With all the excitement of embarking on another camping trip, it is easy to forget about some safety essentials like a camping first aid kit.

Now admittedly, camping first aid kits are not as exciting as GPS units or your new GoPro. Nevertheless, it is important to carry either a quality prepackaged first aid kit or a DIY first aid kit with you on every single outdoor adventure that you embark on.

This is an extensive list that covers almost any situation you would encounter while camping. Start with the camping first aid kit basics then build out your complete kit from there.

camping first aid kit

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Camping First Aid Kit Basics

Put these in your kit first and don’t leave on your camping trip with them.

Adhesive bandages of multiple sizes-

Adhesive bandages in multiple sizes are essential for covering wounds keeping dirt out and preventing infection.

Butterfly bandages-

Especially good for pulling deep cuts together in lue of stitches.

Antiseptic wipes-

Antiseptic wipes can be used to clean a wound properly prior to bandaging it.

Antibacterial ointment-

Keep those nasty germs out of cuts and help speed the healing process of small cuts and scrapes.

Gauze Pads-

Soak up blood and help prevent excess bleeding.

Tweezers-

Useful for removing debris from wounds, or getting splinters out easily

Medical Tape-

Use to secure bandages, hold gauze in place, secure splints or tape a sprained ankle.

Pain Reliever-

Body aches, sore joints, and headaches are common on an outdoor adventure but they can ruin an outing. An over-the-counter pain reliever is a must to prevent spoiling the trip.

Hydrocortisone cream-

Mosquitoes, spiders and other itch-inducing bugs are just part of the trip when camping. Hydrocortisone cream alleviates discomfort and swelling from bugs or irritation-causing plants.

Allergy relief-

Pack general anti-allergy medicine to prevent reactions from plants or foods you generally don’t encounter.

Nonstick Sterile Pads-

Use after bleeding has stopped, apply under wound wrap and medical tape.

Rubber Gloves-

Clean hands is important in order to prevent introducing germs to wounds.

Hand Sanitizer-

Use to clean and sanitize your hands before treating a wound, in a pinch this can be used to clean out and sanitize in the wound.

Sunburn Relief Spray

Long days in the sun can easily turn into a blistering sunburn. Sunburn relief spray can help take the sting out those nasty sunburns.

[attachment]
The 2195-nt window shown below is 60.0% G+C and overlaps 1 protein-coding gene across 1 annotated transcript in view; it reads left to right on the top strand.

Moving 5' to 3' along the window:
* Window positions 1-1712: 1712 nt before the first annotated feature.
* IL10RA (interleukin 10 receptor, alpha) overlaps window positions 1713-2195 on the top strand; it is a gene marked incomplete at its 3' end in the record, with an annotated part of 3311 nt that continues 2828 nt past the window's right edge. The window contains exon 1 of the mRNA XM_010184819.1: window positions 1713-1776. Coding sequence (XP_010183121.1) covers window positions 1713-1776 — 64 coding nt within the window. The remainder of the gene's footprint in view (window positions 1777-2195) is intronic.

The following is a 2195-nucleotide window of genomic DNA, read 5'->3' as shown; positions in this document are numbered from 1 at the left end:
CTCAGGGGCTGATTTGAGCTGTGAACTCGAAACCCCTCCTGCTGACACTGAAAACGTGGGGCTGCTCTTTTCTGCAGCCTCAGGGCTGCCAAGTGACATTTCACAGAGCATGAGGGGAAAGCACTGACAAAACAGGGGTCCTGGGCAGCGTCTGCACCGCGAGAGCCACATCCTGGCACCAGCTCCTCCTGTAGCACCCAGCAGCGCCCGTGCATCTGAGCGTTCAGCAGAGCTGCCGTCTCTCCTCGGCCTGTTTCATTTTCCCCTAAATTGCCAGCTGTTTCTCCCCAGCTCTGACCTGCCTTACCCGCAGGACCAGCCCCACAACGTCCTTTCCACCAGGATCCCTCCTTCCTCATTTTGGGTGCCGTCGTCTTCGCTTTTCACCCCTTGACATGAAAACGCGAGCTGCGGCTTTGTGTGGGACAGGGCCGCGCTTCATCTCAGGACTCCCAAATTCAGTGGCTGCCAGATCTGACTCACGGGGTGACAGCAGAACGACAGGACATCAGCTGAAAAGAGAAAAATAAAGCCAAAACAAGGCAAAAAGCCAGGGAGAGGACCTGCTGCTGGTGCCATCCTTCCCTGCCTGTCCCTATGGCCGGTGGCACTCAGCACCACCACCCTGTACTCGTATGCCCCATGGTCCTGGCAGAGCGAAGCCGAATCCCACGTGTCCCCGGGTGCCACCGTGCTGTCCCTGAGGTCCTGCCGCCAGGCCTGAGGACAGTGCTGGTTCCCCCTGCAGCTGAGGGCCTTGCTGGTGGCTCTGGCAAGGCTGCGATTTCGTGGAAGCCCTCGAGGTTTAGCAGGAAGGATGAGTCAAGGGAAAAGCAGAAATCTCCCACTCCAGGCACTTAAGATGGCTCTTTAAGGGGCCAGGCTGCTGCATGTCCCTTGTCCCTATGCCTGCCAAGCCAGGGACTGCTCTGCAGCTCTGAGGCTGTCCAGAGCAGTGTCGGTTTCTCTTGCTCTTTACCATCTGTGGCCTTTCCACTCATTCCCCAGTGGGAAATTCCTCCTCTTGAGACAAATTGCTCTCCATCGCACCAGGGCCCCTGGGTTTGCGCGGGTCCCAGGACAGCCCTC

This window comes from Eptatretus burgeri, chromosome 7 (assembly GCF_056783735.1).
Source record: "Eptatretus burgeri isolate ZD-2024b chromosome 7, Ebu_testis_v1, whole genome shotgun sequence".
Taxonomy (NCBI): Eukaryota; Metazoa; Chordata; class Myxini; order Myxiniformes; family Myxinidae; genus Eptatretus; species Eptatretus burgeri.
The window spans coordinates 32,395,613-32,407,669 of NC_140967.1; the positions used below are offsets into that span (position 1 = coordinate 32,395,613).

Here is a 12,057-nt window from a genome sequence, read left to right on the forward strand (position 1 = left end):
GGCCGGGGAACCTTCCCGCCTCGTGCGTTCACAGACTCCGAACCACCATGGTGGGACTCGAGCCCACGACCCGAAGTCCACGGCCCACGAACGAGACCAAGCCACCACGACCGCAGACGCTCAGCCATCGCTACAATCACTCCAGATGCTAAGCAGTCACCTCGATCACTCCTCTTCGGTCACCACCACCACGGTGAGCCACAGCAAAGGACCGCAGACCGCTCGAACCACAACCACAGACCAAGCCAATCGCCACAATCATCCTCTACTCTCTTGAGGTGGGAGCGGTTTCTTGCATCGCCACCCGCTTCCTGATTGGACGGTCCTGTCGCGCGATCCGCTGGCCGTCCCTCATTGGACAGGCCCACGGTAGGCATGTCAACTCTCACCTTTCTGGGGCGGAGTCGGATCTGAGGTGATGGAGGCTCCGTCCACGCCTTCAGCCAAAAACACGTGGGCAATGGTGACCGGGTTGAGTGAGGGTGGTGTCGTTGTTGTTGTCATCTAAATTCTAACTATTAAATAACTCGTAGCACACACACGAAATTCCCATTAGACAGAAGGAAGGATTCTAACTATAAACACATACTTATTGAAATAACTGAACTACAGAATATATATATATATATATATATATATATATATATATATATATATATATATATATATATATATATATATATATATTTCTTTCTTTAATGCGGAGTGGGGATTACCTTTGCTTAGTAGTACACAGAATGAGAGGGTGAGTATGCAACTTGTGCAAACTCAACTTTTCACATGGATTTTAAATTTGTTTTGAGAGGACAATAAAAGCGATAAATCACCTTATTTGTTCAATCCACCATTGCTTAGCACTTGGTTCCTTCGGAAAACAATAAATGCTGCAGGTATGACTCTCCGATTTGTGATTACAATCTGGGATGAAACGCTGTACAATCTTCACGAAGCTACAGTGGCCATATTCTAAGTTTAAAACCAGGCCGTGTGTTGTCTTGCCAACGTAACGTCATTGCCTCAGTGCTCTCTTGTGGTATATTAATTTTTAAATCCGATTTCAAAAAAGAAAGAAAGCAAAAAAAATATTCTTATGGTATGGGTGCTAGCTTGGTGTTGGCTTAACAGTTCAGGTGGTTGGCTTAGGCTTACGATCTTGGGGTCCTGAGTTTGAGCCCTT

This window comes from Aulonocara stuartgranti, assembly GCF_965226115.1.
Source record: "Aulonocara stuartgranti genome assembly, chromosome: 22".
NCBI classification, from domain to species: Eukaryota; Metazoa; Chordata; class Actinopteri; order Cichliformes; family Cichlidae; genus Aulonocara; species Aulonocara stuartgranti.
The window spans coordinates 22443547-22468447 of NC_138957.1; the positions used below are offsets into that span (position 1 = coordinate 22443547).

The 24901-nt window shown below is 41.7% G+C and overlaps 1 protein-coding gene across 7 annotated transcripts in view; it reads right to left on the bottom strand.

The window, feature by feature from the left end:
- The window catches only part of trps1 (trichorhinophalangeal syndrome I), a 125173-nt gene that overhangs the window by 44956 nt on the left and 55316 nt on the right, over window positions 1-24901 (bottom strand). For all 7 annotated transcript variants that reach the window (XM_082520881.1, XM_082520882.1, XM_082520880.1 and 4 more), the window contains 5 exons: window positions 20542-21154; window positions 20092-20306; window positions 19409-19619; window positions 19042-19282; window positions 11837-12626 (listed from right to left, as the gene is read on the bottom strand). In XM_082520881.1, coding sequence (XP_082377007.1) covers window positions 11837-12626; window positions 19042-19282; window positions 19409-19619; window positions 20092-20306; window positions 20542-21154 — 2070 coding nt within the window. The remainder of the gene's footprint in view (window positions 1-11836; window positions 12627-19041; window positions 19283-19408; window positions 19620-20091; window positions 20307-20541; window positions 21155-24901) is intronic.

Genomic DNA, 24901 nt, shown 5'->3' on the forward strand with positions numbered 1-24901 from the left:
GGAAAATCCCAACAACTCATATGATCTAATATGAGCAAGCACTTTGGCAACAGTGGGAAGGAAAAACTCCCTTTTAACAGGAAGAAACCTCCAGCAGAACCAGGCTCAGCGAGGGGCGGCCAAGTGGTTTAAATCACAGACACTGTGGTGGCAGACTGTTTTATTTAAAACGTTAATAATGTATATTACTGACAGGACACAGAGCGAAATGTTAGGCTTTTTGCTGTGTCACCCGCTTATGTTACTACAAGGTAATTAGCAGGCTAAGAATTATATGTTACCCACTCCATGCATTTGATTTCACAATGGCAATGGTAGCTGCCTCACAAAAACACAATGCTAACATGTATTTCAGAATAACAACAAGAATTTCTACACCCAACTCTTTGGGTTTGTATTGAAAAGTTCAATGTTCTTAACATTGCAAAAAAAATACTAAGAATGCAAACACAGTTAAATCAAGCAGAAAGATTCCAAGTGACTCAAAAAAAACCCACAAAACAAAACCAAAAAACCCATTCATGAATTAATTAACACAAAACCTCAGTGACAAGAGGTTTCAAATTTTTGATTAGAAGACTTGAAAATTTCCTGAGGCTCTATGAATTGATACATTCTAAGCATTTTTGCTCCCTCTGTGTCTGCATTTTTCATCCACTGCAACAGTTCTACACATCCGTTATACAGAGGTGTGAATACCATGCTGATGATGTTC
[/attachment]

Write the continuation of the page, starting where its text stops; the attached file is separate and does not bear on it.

Scissors-

Use for cutting medical tape and wound wraps.

Safety Pins-

Use to secure bandages and wraps.

Knife-

This will be the most used tool on you camping trip. You will use a knife to cut bandages, sticks for splints or removing a splinter in a pinch.


Once you have these basics in your camping first aid kit you can slowly add these extras.


Wound Coverings and Supplies

Camping First Aid Kit

Alcohol Swabs-

Alcohol swabs are helpful in keeping wound clean and germ free.

Fish hook remover kit-

This kit contains everything you need to quickly and safely remove a barbed hook from an individual.

Moleskin-

Use Moleskin for blisters, broken skin, or to protect any area of your feet from friction. 

Super Glue-

Super glue can be used as a sort of liquid bandage once bleeding stops.

Sunscreen-

Rain or shine, always bring sunscreen.

Irrigation syringe-

Use to clean out deep wounds and remove forgin debris.

Emergency blanket-

These lightweight, compact blankets could save your life if you get caught in the backcountry overnight in cold temps.

Elastic Wrap-

Elastic wrap is useful in holding gauze and bandages on larger wounds.

Hemostatic Gauze-

Hoemostatic gauze is designed to promote rapid blood coagulation in the event of a traumatic wound involving an arterial bleed. 

Soap-

Germs are the enemy to any wound and having soap on hand can help prevent the spread of infections.


Additional Medications

Eye Drops-

Camping and hiking can become dusty affairs and moisturizing eye drops can provide relief.

Anti-diarrhea Medication-

Diarrhea can happen on the camp site for many reasons and if it does you will want this in your bag to provide relief quickly.

Prescription Medications-

Just because you are camping, don’t forget your regular prescription medications that you take daily.

Throat Lozenges-

Throat lozenges can help with a dusty dry mouth or if you feel a cold coming on.

Antacid Tablets-

Your body many not be used to eating camp food and heartburn can easily ruin your evening.

Aspirin-

Can be used a extra pain reliever, but also in the event of a suspected heart attack.

Glucose-

In the event of low blood sugar, glucose can be helpful until medical help can arrive.


If you get overwhelmed with the First Aid Kit Checklist then you may consider purchasing a pre-made first aid kit designed for camping and hiking.

You can check out my recommendations for buying the best camping first aid kit for you adventures.

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